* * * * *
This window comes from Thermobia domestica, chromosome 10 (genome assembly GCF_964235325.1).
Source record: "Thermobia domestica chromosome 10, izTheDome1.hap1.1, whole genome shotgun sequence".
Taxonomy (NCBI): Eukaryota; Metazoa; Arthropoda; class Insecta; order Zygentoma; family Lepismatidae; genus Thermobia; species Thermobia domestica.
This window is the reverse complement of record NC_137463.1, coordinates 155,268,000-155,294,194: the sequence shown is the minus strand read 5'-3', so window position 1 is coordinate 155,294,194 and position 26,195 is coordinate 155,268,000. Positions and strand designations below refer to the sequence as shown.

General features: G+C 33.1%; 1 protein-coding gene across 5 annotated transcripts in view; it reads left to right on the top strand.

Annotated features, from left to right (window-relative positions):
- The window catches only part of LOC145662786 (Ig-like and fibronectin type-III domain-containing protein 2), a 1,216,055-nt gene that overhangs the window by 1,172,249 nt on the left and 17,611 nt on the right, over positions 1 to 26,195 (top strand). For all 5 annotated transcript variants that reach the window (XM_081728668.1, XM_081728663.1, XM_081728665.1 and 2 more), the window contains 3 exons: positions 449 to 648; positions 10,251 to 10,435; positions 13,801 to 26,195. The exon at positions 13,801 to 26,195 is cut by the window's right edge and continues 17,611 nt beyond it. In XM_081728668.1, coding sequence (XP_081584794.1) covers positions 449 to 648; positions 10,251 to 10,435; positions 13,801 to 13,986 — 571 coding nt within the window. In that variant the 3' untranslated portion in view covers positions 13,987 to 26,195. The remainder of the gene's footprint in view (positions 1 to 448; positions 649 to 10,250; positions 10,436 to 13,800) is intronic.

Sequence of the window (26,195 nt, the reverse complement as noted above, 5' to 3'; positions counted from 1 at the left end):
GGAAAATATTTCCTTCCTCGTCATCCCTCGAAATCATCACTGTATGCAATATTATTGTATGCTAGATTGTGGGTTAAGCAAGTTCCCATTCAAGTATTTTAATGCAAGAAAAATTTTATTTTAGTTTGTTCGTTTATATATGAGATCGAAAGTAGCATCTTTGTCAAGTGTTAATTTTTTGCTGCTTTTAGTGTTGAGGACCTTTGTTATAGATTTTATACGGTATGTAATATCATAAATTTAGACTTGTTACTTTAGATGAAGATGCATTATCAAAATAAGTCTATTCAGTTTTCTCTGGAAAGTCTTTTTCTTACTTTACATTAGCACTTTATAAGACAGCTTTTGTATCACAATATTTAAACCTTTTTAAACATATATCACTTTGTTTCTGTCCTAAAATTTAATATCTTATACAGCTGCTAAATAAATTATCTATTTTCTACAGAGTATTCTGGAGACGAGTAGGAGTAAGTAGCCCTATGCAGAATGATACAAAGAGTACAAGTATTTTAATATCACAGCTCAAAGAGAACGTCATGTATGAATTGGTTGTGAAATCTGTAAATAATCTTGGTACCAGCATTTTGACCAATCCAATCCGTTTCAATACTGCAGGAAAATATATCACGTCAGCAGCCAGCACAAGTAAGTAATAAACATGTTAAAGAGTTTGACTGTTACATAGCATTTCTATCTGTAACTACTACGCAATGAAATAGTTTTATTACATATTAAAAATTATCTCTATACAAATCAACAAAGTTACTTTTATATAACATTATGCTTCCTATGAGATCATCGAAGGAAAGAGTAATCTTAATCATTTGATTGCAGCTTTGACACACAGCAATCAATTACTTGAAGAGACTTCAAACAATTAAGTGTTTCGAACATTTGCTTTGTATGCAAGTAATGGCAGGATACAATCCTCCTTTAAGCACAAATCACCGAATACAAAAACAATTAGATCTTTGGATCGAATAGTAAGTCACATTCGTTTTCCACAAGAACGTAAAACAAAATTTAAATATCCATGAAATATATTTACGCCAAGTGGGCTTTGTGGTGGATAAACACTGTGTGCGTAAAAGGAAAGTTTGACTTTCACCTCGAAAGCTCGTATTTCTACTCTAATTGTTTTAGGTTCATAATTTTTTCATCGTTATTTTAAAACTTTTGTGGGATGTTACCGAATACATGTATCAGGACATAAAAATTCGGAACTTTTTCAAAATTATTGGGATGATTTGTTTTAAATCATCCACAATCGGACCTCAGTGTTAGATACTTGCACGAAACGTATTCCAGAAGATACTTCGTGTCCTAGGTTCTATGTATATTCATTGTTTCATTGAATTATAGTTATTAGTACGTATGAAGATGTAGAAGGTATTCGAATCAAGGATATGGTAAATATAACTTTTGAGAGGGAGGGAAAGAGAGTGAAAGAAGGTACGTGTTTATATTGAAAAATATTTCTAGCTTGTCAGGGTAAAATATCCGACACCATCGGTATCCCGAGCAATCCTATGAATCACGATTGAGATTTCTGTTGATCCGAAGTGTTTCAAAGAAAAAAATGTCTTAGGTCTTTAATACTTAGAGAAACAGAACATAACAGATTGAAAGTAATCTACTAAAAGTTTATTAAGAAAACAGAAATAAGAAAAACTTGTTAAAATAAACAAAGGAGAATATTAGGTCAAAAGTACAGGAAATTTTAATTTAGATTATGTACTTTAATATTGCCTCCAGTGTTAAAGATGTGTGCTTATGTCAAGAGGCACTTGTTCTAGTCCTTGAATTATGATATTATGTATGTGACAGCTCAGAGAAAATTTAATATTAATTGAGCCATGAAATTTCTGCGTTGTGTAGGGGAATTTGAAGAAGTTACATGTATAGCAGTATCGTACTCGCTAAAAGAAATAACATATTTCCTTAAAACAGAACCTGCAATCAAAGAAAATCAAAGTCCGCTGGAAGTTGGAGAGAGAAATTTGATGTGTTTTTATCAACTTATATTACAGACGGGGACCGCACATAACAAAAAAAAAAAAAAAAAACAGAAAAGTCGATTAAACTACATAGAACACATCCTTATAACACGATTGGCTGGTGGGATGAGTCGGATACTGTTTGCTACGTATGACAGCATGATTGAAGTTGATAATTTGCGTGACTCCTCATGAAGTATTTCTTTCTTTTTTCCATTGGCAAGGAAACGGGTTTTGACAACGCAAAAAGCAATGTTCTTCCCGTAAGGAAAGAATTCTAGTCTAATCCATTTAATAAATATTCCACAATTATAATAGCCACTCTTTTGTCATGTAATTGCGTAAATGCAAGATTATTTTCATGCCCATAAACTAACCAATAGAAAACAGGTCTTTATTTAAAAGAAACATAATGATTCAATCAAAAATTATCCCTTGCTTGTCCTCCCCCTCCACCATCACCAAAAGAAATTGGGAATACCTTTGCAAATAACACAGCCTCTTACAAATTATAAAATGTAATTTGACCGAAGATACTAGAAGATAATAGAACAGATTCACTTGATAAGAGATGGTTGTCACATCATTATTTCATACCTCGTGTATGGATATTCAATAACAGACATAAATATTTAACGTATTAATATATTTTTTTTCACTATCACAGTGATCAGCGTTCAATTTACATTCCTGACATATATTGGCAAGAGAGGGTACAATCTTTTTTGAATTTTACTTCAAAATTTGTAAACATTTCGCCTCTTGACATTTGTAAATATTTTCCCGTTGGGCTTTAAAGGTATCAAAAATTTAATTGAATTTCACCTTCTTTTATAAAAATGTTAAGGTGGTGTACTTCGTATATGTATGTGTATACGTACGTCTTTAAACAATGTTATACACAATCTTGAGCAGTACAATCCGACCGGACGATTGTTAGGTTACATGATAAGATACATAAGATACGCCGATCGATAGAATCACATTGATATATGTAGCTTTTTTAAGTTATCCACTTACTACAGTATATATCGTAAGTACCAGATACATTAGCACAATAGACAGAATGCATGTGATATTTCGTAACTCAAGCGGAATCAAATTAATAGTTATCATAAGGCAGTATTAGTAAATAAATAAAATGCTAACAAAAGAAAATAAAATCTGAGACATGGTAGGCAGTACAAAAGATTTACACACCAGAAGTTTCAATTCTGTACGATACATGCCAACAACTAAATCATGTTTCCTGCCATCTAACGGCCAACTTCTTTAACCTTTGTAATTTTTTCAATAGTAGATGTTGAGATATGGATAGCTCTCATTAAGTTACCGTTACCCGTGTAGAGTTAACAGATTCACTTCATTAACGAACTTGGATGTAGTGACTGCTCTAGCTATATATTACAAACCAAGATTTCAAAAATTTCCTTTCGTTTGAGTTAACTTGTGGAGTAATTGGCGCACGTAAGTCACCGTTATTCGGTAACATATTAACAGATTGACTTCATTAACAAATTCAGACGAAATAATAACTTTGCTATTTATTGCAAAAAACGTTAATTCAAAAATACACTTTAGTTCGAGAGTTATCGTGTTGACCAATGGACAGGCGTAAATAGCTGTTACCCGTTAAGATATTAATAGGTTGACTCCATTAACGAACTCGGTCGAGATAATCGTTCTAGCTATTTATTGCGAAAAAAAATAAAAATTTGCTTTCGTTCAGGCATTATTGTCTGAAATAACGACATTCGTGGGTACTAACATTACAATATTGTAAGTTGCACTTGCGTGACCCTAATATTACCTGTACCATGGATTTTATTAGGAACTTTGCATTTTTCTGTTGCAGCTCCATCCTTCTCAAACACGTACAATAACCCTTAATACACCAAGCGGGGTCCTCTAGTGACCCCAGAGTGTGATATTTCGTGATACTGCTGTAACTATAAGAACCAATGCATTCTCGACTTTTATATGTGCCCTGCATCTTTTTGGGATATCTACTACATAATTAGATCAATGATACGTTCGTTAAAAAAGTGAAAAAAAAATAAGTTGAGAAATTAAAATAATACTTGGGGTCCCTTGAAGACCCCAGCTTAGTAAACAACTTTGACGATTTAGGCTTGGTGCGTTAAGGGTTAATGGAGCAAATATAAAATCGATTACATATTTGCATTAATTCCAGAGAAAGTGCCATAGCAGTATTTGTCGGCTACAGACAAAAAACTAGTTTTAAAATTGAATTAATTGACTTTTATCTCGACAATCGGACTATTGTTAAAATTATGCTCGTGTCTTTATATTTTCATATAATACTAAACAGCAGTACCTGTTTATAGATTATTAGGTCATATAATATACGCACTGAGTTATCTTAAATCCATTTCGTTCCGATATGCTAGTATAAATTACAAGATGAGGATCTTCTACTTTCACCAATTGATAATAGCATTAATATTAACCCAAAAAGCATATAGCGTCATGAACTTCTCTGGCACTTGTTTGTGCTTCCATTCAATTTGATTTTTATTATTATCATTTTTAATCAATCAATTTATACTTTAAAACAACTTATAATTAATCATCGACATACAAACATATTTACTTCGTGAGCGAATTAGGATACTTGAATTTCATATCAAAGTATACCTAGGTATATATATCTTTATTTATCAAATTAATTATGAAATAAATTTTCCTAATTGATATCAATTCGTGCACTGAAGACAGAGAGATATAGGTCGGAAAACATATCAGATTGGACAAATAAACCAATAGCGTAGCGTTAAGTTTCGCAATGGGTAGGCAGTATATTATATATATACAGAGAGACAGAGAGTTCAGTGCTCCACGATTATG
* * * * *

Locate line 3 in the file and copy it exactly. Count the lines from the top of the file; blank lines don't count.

Taxonomy (NCBI): Eukaryota; Metazoa; Arthropoda; class Insecta; order Zygentoma; family Lepismatidae; genus Thermobia; species Thermobia domestica.